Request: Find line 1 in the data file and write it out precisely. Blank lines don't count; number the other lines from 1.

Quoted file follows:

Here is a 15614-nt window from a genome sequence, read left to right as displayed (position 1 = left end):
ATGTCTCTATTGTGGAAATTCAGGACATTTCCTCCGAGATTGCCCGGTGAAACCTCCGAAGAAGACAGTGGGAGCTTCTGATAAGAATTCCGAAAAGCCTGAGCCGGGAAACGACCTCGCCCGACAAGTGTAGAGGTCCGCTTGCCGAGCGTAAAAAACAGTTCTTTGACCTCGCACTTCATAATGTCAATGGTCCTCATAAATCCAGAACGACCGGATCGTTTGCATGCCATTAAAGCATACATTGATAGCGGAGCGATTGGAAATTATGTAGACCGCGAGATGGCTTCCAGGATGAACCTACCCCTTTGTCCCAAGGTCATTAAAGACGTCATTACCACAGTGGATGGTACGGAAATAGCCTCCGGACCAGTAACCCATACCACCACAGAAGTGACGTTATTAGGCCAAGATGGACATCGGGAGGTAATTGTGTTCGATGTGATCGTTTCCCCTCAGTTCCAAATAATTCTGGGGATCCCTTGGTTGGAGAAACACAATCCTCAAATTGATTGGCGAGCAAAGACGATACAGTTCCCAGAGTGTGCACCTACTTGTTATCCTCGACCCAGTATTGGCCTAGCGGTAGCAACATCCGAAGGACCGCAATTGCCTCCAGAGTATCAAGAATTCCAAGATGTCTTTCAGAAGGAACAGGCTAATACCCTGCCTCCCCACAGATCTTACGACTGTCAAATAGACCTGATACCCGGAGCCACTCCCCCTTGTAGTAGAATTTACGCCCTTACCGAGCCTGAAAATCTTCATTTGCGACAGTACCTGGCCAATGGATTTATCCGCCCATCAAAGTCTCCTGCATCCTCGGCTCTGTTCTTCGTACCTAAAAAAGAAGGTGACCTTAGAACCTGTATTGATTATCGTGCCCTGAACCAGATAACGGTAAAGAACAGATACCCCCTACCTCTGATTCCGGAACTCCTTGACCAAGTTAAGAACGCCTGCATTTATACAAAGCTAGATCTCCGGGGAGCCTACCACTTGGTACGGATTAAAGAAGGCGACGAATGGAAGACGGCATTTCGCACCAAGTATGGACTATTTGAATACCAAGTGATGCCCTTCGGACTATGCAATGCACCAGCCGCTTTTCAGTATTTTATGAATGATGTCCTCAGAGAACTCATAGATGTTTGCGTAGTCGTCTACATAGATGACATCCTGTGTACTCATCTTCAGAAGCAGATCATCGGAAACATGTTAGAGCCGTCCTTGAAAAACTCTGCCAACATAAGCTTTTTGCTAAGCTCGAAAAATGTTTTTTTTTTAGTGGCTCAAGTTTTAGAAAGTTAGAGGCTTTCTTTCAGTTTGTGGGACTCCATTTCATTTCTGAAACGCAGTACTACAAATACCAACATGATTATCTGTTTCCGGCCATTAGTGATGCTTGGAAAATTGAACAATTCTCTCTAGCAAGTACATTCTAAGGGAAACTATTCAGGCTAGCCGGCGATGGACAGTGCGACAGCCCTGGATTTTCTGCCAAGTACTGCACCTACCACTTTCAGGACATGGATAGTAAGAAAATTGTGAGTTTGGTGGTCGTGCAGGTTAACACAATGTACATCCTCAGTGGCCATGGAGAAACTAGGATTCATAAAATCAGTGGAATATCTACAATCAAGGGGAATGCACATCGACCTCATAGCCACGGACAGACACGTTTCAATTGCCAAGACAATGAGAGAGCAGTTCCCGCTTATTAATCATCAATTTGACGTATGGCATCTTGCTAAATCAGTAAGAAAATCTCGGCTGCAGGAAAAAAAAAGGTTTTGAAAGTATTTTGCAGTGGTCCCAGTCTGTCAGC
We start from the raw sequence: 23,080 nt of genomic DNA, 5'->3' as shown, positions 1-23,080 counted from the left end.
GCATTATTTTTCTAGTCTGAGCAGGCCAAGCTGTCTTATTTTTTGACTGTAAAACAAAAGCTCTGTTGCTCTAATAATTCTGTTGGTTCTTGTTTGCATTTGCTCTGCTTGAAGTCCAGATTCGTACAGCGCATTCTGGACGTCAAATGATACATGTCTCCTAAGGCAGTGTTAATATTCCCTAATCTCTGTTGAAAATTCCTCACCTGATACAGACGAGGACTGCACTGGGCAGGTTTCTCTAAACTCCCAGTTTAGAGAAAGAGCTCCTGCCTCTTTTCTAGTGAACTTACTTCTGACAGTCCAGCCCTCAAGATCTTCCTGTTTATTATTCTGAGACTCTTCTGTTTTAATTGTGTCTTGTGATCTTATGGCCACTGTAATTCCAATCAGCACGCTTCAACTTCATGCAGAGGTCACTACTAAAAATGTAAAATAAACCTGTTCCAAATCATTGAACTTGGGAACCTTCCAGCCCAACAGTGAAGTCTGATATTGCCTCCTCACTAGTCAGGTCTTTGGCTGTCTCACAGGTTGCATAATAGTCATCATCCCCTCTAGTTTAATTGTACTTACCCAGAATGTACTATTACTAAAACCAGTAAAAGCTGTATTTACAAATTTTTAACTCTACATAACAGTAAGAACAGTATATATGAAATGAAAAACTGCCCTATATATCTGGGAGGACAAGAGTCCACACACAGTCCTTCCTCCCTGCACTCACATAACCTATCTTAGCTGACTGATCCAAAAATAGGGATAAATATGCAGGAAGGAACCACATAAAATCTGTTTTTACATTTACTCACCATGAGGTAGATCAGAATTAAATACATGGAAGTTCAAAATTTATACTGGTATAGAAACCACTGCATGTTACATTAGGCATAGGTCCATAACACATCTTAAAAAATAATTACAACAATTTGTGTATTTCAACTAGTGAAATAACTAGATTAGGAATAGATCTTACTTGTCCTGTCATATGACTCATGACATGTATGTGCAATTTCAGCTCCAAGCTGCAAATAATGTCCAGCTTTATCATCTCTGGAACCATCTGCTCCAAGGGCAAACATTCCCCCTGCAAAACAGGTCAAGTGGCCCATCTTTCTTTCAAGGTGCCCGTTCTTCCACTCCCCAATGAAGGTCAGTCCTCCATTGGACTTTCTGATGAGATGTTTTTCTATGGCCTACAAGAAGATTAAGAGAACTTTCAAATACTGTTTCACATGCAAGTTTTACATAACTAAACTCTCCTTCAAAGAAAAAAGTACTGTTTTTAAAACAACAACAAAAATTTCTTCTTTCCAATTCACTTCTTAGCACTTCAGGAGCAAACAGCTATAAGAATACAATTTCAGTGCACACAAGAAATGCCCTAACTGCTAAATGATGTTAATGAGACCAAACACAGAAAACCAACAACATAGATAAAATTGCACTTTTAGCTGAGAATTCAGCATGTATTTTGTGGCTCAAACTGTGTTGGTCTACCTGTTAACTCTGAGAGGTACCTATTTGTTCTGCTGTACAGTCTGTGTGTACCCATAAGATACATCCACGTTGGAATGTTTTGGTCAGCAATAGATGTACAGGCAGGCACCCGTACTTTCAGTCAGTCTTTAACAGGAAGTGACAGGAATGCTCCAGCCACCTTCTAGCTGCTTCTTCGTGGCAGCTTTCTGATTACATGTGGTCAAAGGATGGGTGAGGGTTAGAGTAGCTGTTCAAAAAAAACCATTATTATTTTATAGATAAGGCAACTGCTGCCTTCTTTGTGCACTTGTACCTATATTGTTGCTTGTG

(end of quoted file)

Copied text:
Here is a 15614-nt window from a genome sequence, read left to right as displayed (position 1 = left end):